Year of the Animal in France

BY Zoe Forest | February 28, 2018 | Writers on Writing

Nearly every Wednesday from 12-1, the Townsend Center hosts a causal lunchtime Book Chat where anyone can come listen to a UC Berkeley faculty member discuss their recent work. The February 21st Book Chat featured Peter Sahlins, a professor in the history department, and his new book 1668: The Year of the Animal in France, which explores shifting French politics, philosophy, and science in relation to the sudden rise in attention given to animals.

Sahlins began the talk by explaining his decision to use a single year, 1668, as the focal point of his project — a striking choice in a field increasingly dominated by “Big History” and an emphasis on longer trends. Sahlins contended that while some scholars believe using such a narrow scope excludes the larger historical narrative, he feels that pinpointing one year, and a single shift in history and thought, can be very effective for understanding broader trends. Sahlins also admitted that the use of a single year was an appealing marketing angle for publishers. But why choose 1668, which Sahlins described as a seemingly insignificant year, devoid of major course-altering events? In fact 1668 was a spectacular year in the history of animals — a so-called “animal moment” in French and European history. Within 18 months, between 1667 and 1668, animals achieved a newfound prominence in aesthetic theory, philosophical debates, medical practices, and even in the gardens of Louis XIV. But after 1668, animals were abruptly devalorized; they shifted from a place of relatively high status and an association with purity and morality, to an association with baser natural instincts. Sahlins seeks to explore this shift from a historical point of view, and 1668 serves his purpose well in his efforts to study what he calls an “epistemic rupture.”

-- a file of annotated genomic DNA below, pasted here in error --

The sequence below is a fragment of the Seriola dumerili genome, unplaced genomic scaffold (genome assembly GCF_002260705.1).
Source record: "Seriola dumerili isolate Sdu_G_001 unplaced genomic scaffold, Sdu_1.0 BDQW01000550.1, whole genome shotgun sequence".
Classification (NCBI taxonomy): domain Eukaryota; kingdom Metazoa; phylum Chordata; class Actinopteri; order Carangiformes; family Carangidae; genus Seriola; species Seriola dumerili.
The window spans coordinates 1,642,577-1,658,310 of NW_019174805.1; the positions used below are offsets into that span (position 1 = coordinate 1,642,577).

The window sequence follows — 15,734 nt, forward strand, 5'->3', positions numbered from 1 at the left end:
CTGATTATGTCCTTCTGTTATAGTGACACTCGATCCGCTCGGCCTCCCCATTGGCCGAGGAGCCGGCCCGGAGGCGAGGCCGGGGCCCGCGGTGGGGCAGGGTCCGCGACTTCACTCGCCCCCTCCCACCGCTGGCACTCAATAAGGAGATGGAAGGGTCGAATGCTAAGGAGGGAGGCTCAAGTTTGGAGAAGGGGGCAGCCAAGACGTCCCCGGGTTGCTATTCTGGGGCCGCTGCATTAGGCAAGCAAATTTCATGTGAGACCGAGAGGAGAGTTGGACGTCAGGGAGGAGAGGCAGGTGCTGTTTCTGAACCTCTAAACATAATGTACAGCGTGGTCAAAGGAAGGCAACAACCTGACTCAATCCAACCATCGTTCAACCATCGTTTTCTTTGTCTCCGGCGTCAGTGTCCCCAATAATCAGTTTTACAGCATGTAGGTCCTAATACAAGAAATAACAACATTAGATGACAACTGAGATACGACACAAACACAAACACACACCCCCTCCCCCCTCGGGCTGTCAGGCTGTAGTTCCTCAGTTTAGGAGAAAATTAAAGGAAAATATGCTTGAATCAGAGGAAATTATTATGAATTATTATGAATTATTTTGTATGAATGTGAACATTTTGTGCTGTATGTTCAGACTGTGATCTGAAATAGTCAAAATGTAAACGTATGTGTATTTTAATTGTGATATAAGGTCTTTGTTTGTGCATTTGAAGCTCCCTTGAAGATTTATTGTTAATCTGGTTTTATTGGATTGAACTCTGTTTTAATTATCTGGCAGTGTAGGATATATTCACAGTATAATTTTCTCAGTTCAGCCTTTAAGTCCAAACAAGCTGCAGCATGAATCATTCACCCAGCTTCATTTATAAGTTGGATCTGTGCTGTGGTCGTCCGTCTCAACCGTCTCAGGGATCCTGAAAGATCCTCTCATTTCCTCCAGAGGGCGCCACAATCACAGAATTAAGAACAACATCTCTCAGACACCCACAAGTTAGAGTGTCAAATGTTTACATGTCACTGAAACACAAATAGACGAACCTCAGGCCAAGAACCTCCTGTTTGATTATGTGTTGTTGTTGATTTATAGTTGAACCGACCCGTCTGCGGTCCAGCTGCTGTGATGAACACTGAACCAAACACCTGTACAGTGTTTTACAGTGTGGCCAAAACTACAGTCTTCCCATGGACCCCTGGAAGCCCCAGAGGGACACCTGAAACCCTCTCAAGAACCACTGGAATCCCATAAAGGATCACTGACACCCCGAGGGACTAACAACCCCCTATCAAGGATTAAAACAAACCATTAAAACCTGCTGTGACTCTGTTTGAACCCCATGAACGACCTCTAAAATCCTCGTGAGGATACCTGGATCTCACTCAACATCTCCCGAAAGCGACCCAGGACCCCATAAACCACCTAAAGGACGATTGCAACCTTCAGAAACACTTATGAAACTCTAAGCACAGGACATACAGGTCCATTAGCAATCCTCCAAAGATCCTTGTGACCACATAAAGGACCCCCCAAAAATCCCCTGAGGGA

The book was inspired by an interest in what Sahlins calls Renaissance humanimalism. One of its central arguments is that the high status given to animals in France was formative in the growth of Louis XIV’s absolutism, as demonstrated by the exhibition of exotic birds in the Royal Menagerie at the gardens of Versailles. These calm and peaceful birds were seen as modeling civilized behavior for the court. But the quick shift in animal thought after 1668 supported the expansion of the Sun King’s absolutism, which was philosophically justified by a new understanding of human nature as violent and ruthless, and requiring the king’s control.

Sahlins concluded the talk with an amusing story about Louis XIV. The young king was obsessed with animals to the point that he dressed as a rooster, a traditionally insulting term for the French; despite the laughs, he adopted the rooster as his official emblem and made it a point of pride.

Sahlins’s book 1668: The Year of the Animal in France is a thoroughly researched and highly unique book. It provides insight into the development of French identity through the shifting perception of animals in politics, philosophy, and medicine. Through his choice of a single year and his emphasis on the relatively overlooked view of animals, Sahlins reveals important developments in French society.